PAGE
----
In my second year of uni I took a class on experimental writing. We did some poetry and spoken word/slam poetry. Then we had a major project of our own choice. I did a zine. It’s nothing I’d looked at before, but it seemed to represent a DIY/underground culture that reflected my values, like what I did with my short story collection a couple of years before, and the novel the previous year.
The zine was basically a more experimental version of what I was doing when I was just out of high school. It mixed poetry and flash fiction with quirky art. And as with before, I had a lot of fun piecing it together. Admittedly, it was a lot shorter and much easier to bind. But as with before, I did a bit of reading and research into the different ways you can put a zine together.
I even turned it into an ezine and made it available here: Splinters if you’re interested in seeing where my writing was at about a year and a half ago.
To me, doing stuff like self-published zines and short stories and such, it’s about getting my work out into the internet so people can read it. I mean, what will happen when I publish my first book and people want to know what I write like if they can’t find anything to read? Before this whole internet and social media thing, it was more about real world promotion, word of mouth, getting stories in magazines and such. You can still do those things, but you can also get stuff published in online journals and zines and things, network with other writers, publishers, and editors, share your writing where people can access it at the click of a button and give you feedback at the click of another button.
Since I did that zine, I’ve played around with different ways I can display my work in electronic media, such as blogs. I did a zine as a blog a while back, and an art/comic blog, and a choose-your-own-adventure blog. It’s all publishing online, a variety of self-published media.
I’m yet to self-publish and sell my own books, but the option is there, and I don’t think it should be written off unless it’s been properly considered.
Just a couple of months ago I published the first part of a web series called Once Upon A Time On Mars. I could probably just as easily finish the thing and try to find a publisher for it, but while I would be writing, rewriting, editing, then running around after agents or publishers, I’ve got stuff that people can read while I work on more stuff to publish.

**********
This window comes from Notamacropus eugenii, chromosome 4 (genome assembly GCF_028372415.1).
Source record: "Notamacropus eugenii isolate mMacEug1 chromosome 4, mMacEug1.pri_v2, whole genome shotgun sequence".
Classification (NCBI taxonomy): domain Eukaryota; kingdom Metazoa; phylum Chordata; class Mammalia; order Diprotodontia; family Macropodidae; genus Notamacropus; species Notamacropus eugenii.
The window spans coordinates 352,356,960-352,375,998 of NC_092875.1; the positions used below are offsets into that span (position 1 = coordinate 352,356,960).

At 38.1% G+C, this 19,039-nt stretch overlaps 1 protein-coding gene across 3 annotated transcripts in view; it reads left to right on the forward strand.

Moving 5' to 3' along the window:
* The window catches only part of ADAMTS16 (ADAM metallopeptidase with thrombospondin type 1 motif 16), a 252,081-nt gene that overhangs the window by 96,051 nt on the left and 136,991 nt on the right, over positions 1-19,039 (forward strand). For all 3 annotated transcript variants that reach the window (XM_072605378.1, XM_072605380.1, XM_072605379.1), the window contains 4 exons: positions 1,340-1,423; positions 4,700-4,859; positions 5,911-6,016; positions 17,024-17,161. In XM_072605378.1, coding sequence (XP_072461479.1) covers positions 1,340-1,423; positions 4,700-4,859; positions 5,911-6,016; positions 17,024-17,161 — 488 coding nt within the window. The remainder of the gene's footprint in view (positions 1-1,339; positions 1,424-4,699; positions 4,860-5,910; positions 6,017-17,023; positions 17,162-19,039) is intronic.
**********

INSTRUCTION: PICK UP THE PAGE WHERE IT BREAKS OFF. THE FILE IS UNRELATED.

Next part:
And now, I’ve found myself going back to this idea I had earlier on in the year. To compile a short collection of bizarro short stories and poems. I originally thought it’d be something I’d put together then set aside for when I start professionally publishing books. But then I thought, I’m always writing, it’s not like I won’t have the chance to write more material for another collection later down the track. And if I put it out now, while it’s still fresh, people will have more stuff to read. And they’ll also get a glimpse of the stuff I started off doing, in making my little books from home that didn’t look the prettiest, but had that whole DIY/underground feel to them. If it didn’t cost me anything to write, edit and assemble, I might as well distribute it for free, like those people making their own zines, fanzines and things, handing them out to whoever will read them, that what I really want. People reading. And having fun reading. And maybe occasionally thinking about something they wouldn’t otherwise think about.
I’m hoping in the next week or two, I’ll have a flash fiction/prose poetry collection up online. Pterodactyl’s Last Stand. It’s not pretty. It’s low budget. It’s just who I am and what I do. I’m still learning and gaining experience. I’d love to get into editing zines, anthologies, novels. But right now, I’m 21, writing up a shitstorm, and giving people some idea as to what to expect when I’ve actually got books you can buy.
Also, I’d love it if you’d keep this in mind for when that glorious time comes: A Bestseller in the Making: 7 Ways You Can Help Your Author Friends